Tomasz Łakomy & Maciej Winnicki: Serverless Monitoring w/ Cloudash and Life at Stedi
Tomasz and Maciej join Adam to discuss their recent launch of Cloudash, a serverless monitoring solution, and what it's like to work at Stedi.
Maciej is a Software Engineer and Engineering Manager with over ten years of experience in backend development, distributed systems, and cloud. Currently, he's a Serverless Engineer at Stedi and the Chief aws-sdk Officer at Cloudash.
Cloudash is a MacOS desktop app for monitoring your serverless services performance, invocations, errors and more.
Gain full visibility into your AWS Lambda functions with a single MacOS desktop app. Say goodbye to tens of open CloudWatch tabs: solve issues, gain insights and resolve incidents without them being a murder mystery.
Adam: Hey everyone. Welcome to AWS FM. This is a live audio show with guests from around the AWS community. I'm your host, Adam Elmore. And today I'm joined by Tomasz and Maciej. And we're going to talk about the recent launch of a serverless moderating app, called Cloudash.
Adam: Hi guys.
Maciej: Hi guys.
Maciej: Thank you so much for having us.
Adam: I was immediately sold, I'll tell you, on Cloudash. I think like 10 seconds on the landing page, you sort of promised that I won't have to have all of the CloudWatch tabs. And that struck a nerve. I guess we'll start there. What is Cloudash? How can it prevent me from using the CloudWatch console?
Maciej: So, Cloudash, maybe I will start, Cloudash, right now is a desktop app, only for Mac for some time, that basically tries to fix, and I think it does a pretty good job on that, fix the UX, UI problem of AWS console in a space of serverless monitoring and troubleshooting apps. So that was the main idea behind creating Cloudash, is that AWS is pretty good at storing all your logs' metrics, but to some extent if you're focused specifically on serverless use case, it's like CloudWatch is too generic to support this use case in a nice way, that's why creating Cloudash was more about just fixing the problem of serverless engineers to have a little bit better experience on looking at logs or metrics. That's in short, and I guess we can probably expand that later.
Adam: Sure, yeah. I had [Paul Swell] on yesterday and we talked about the sort of local testing versus testing in the cloud and what serverless has done to our local Dev Eng experience. And I sort of said, on yesterday's show, that I think I've gotten used to having to redeploy and having to deal with that friction every time I make a change to the API, I've got to push it up to my dev account or whatever. The one thing that I haven't gotten used to yet, is having to go in to find logs in the console. That's a pretty painful experience and I think that's why this resonated with me.
Adam: Could you speak to the unique challenges of monitoring and serverless and how Cloudash, over time, you see it filling that role?
Maciej: I think I will look maybe from a perspective of someone who is oncall. Right now, if you had a productional serverless workload, so like integrated with PagerDuty et cetera, et cetera. If you think about how you need to handle an incident on PagerDuty, so you receive an incident on PagerDuty, then you need to look at this incident in PagerDuty. Then you know that this happens either on, let's say, in AWS Lambda handler, or in API Gateway. Then you need to log into AWS, then you need to go to CloudWatch, then you need to find this log group for this specific function or access log for API Gateway. Then you need to go there and search for something in this specific period of time.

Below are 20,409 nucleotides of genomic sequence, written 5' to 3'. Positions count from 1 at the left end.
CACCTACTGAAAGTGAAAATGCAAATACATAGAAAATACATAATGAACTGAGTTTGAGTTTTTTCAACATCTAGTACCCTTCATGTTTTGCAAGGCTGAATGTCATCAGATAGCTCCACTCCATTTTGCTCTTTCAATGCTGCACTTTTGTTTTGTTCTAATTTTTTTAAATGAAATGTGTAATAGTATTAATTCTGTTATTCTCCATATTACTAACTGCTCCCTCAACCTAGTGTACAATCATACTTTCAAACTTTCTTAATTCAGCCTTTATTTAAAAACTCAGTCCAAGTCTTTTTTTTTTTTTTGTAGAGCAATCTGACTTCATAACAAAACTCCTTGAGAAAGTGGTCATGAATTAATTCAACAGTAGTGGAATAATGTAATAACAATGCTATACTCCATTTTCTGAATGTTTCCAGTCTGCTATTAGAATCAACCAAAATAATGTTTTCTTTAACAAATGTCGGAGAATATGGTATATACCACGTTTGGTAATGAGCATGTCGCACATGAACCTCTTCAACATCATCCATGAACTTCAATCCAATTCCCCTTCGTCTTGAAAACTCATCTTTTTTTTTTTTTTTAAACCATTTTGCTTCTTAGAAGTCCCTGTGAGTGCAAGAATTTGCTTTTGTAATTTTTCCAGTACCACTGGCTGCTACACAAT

Maciej: Usually, additionally, if you have an MFA enabled or SSO, it takes a lot of time to go through this whole process. And this is very... kind of, you need to do that every time. And it shouldn't be that hard. That's the idea. It should be way faster. You should be able to just do something and see what's going on. That's the main idea behind Cloudash, that we want to make it super short from "Hey, there's something wrong with my app," to, "Okay, I know what's wrong with my app." So that's the idea.
Adam: And can you share some, just about the making of, how long have you guys been working on this?
Maciej: Sure. It's a side product, because we are and we'll probably talk more on that, we work in Stedi full time, but I started the project in April 2020, around COVID started happening, at least in Poland. That was the time that I started. This is like one and half year of working on that. And Tomasz joined a few months ago.
Adam: Yeah. And Tomasz, I saw on Twitter, you're doing mostly frontend work. Did you say you're doing it in React? I haven't built a native desktop app in 10 years. Could you explain how that works?
Tomasz: Yeah. Cloudash is an Electron app. It's built fully in React. So basically we're allowing to install it on your desktop. As much as that we are currently only supporting macOS, but this is very likely to change in the future. And first of all, because we also has some questions like, why exactly did we choose to build our desktop app, our general principle idea behind Cloudash and security and stuff like that, is whatever happens on your machine, stays on your machine.
Tomasz: We don't want to handle your credentials, we don't want to think about them, we don't want to touch them. And we will never send them anywhere. That is why we allow you to install Cloudash on your machine, and this is why Cloudash is going to use your AWS profile in order to send calls in order to get all those logs and whatnot and display them to you, in a much more straightforward way as opposed to having 50 CloudWatch tabs open. Because as-